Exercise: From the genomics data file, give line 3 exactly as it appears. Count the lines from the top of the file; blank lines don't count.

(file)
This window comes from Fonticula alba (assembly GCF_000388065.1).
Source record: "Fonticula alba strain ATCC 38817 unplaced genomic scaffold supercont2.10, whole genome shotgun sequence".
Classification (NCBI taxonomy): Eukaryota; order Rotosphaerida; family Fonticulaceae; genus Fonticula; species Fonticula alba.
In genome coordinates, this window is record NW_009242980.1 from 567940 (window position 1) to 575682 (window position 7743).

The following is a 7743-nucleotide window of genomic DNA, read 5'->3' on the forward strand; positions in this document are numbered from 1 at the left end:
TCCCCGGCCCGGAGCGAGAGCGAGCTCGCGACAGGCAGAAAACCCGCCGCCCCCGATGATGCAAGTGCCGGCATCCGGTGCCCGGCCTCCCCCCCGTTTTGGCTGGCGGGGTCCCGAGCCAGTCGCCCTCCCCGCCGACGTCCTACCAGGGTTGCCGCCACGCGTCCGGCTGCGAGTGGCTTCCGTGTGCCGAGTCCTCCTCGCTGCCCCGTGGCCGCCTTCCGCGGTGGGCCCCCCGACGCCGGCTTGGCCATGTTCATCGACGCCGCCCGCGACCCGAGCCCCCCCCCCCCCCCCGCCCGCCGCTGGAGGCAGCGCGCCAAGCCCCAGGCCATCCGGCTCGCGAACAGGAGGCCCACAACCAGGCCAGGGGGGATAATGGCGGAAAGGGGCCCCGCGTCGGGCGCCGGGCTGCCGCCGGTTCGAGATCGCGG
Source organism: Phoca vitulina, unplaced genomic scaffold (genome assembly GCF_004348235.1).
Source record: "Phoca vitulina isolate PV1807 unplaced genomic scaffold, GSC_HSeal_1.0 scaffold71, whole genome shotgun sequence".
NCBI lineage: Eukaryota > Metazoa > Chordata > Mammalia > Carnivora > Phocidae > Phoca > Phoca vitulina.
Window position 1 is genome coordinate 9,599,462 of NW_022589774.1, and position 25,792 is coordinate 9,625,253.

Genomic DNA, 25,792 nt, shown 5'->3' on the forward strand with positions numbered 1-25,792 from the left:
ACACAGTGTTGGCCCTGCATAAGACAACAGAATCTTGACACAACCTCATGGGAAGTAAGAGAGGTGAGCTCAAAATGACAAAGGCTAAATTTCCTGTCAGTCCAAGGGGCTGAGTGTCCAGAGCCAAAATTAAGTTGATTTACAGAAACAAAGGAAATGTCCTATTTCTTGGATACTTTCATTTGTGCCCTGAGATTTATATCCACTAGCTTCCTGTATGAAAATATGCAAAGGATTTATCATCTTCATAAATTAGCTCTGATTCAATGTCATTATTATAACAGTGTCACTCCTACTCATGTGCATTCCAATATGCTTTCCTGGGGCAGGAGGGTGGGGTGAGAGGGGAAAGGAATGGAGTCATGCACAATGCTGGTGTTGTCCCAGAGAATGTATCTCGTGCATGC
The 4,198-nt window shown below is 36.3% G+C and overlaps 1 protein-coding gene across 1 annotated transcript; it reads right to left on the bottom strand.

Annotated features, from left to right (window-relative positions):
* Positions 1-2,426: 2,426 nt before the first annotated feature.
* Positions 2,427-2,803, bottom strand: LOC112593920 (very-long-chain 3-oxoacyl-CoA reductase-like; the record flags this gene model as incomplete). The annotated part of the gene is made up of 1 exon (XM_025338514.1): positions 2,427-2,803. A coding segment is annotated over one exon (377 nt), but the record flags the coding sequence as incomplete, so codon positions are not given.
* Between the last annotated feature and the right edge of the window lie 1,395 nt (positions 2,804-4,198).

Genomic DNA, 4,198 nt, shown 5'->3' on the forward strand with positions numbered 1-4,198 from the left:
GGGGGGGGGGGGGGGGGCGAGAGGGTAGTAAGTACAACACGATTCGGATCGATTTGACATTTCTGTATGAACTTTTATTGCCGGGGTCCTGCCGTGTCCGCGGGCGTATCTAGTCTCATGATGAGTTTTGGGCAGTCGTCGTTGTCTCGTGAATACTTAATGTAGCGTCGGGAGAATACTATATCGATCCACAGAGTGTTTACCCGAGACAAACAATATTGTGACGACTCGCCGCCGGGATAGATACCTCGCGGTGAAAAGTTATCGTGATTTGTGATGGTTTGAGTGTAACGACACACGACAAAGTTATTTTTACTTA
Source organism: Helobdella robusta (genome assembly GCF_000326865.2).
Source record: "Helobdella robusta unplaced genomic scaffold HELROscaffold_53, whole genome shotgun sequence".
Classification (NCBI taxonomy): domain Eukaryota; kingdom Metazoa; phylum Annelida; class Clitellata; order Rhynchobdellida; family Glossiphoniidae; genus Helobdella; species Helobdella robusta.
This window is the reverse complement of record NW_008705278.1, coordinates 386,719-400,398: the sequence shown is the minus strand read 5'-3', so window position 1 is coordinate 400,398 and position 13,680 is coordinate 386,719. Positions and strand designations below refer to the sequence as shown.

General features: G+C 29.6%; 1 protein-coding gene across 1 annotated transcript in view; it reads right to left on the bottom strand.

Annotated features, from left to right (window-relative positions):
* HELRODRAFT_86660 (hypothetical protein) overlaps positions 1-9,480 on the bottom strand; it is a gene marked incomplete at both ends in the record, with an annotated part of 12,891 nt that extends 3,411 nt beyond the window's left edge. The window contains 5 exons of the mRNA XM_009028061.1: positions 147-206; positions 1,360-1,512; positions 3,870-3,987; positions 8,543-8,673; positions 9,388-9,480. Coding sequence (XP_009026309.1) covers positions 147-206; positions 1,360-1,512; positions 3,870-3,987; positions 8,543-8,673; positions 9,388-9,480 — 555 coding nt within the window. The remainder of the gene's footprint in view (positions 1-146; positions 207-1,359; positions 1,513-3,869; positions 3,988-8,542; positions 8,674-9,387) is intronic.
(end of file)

Classification (NCBI taxonomy): Eukaryota; order Rotosphaerida; family Fonticulaceae; genus Fonticula; species Fonticula alba.